- Alaska Division of Emergency Services
- American Samoa Department of Homeland Security
- Arizona Division of Emergency Management
- Arkansas Department of Emergency Management
- California Office of Emergency Services
- Colorado Division of Emergency Management
- Connecticut Department of Emergency Management and Homeland Security
- Government of the Commonwealth of Northern Mariana Islands
- Delaware Emergency Management Agency
- District of Columbia Homeland Security and Emergency Management Agency
- National Government of the Federated States of Micronesia
- Florida Division of Emergency Management
- Georgia Emergency Management Agency
- Guam Homeland Security Office of Civil Defense
- Hawaii State Civil Defense
- Idaho Bureau of Disaster Services
- Illinois Emergency Management Agency
- Indiana Department of Homeland Security
- Iowa Homeland Security and Emergency Management Division
- Kansas Division of Emergency Management
- Kentucky Division of Emergency Management
- Louisiana Governor’s Office of Homeland Security and Emergency Preparedness
- Maine Emergency Management Agency
- Maryland Emergency Management Agency
- Massachusetts Emergency Management Agency
- Michigan Emergency Management and Homeland Security
- Minnesota Homeland Security and Emergency Management
- Mississippi Emergency Management Agency
- Missouri State Emergency Management Agency
- Montana Disaster and Emergency Services
- Nebraska Emergency Management Agency
- Nevada Division of Emergency Management
- New Hampshire Homeland Security and Emergency Management
- New Jersey Office of Emergency Management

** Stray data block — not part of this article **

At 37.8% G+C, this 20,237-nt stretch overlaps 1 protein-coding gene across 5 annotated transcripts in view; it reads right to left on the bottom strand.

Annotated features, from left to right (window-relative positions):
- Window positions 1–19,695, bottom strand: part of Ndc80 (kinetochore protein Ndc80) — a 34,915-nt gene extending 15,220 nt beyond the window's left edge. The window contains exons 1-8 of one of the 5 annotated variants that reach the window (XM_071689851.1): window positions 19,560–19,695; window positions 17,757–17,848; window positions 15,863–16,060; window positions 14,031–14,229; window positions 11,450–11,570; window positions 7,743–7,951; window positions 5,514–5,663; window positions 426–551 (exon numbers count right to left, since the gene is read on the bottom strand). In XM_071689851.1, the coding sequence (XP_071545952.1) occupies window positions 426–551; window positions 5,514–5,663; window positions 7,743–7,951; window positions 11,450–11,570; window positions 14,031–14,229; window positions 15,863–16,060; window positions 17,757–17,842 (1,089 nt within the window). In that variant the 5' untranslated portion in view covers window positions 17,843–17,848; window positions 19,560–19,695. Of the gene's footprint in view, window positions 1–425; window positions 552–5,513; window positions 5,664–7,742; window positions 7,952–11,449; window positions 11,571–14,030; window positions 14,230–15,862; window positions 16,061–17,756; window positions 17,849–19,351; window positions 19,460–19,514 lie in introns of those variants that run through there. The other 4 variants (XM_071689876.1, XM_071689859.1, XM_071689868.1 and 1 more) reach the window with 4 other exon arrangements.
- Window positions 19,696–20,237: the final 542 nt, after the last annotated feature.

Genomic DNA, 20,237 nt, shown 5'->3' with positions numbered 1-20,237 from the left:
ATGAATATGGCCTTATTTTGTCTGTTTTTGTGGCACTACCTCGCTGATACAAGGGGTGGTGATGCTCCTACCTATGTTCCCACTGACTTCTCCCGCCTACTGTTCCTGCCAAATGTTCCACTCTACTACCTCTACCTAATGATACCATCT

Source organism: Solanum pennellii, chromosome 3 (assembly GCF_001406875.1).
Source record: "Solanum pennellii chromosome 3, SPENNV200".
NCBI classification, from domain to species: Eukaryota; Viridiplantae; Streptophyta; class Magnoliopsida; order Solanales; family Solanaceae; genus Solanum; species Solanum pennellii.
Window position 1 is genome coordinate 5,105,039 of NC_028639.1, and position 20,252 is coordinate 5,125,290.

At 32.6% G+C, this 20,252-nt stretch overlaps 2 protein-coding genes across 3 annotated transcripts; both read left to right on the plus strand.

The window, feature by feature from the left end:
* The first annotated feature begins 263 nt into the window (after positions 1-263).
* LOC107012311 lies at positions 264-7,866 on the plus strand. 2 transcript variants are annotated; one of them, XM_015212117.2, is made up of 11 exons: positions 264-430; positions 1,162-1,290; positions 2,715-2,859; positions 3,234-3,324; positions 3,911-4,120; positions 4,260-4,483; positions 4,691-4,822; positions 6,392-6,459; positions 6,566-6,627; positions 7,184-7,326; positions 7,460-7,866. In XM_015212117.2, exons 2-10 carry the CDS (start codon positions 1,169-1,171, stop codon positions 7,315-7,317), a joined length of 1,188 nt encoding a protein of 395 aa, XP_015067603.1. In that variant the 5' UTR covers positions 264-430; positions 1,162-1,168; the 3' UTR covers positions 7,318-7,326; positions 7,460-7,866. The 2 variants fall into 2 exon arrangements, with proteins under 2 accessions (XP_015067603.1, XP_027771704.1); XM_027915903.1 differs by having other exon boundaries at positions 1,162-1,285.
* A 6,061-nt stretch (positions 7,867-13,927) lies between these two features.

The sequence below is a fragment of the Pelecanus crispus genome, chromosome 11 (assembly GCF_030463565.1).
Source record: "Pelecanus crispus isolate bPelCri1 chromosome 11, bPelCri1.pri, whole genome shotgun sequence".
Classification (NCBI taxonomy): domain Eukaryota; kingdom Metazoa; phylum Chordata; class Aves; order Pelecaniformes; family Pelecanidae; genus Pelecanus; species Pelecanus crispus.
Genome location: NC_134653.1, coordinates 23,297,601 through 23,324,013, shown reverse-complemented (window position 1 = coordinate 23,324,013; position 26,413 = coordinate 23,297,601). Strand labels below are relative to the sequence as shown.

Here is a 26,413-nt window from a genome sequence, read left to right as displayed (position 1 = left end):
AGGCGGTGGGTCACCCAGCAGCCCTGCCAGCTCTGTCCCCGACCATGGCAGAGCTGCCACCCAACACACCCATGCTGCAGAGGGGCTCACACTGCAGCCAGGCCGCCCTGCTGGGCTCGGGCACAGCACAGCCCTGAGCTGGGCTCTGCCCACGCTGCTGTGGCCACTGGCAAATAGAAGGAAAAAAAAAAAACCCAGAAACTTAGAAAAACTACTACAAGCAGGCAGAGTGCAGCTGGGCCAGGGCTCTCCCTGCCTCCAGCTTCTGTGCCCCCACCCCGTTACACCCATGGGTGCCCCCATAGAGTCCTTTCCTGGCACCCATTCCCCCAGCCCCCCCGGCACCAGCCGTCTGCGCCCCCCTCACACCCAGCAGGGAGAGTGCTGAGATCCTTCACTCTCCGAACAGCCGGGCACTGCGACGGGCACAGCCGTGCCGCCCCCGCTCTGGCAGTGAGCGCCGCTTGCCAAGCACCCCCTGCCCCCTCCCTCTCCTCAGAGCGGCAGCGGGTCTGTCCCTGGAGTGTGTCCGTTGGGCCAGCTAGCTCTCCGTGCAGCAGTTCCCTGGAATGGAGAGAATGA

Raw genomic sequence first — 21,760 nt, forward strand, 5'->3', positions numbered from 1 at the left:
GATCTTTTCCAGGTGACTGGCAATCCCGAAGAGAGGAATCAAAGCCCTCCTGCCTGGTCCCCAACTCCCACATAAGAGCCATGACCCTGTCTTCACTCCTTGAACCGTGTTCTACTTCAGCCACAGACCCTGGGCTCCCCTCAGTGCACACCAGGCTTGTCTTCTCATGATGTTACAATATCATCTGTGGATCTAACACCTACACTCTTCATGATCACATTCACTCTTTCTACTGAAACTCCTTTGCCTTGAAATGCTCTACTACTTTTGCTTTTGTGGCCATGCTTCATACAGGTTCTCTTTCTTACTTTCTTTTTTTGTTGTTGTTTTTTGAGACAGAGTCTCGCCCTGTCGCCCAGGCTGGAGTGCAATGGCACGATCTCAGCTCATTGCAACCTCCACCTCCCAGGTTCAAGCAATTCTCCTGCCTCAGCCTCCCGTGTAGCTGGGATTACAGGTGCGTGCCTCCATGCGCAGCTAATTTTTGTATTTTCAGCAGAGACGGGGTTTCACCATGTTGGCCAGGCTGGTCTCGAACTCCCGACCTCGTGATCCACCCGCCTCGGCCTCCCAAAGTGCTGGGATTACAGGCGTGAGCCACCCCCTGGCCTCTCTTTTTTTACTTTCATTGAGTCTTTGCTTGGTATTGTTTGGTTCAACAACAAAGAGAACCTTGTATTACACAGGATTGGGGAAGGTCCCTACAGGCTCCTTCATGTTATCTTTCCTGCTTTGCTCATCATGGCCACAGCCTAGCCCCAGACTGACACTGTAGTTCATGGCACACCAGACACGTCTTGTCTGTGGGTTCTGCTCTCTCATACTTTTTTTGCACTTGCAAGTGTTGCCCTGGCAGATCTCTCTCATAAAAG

- New Mexico Department of Homeland Security and Emergency Management
- New York State Emergency Management Office
- North Carolina Emergency Management Division
- North Dakota Department of Emergency Services
- Ohio Emergency Management Agency
- Oklahoma Department of Emergency Management
- Oregon Emergency Management
- Pennsylvania Emergency Management Agency
- Puerto Rico Emergency Management Agency
- Republic of the Marshall Islands
- Rhode Island Emergency Management Agency
- South Carolina Emergency Management Division
- South Dakota Office of Emergency Management
- Tennessee Emergency Management Agency
- Texas Governor’s Division of Emergency Management
- Utah Division of Homeland Security
- Vermont Emergency Management
- Virgin Islands Territorial Emergency Management Agency
- Virginia Department of Emergency Management
- Washington State Emergency Management Division
- West Virginia Division of Homeland Security and Emergency Management
- Wisconsin Emergency Management
- Wyoming Office of Homeland Security
In the days after Katrina, the 350 helicopters and more than 70 fixed wing aircraft were provided by all branches of the U.S. military for search and rescue efforts and disaster relief. (Photo, PO2 NyxoLyno Cangemi, US Coast Guard.)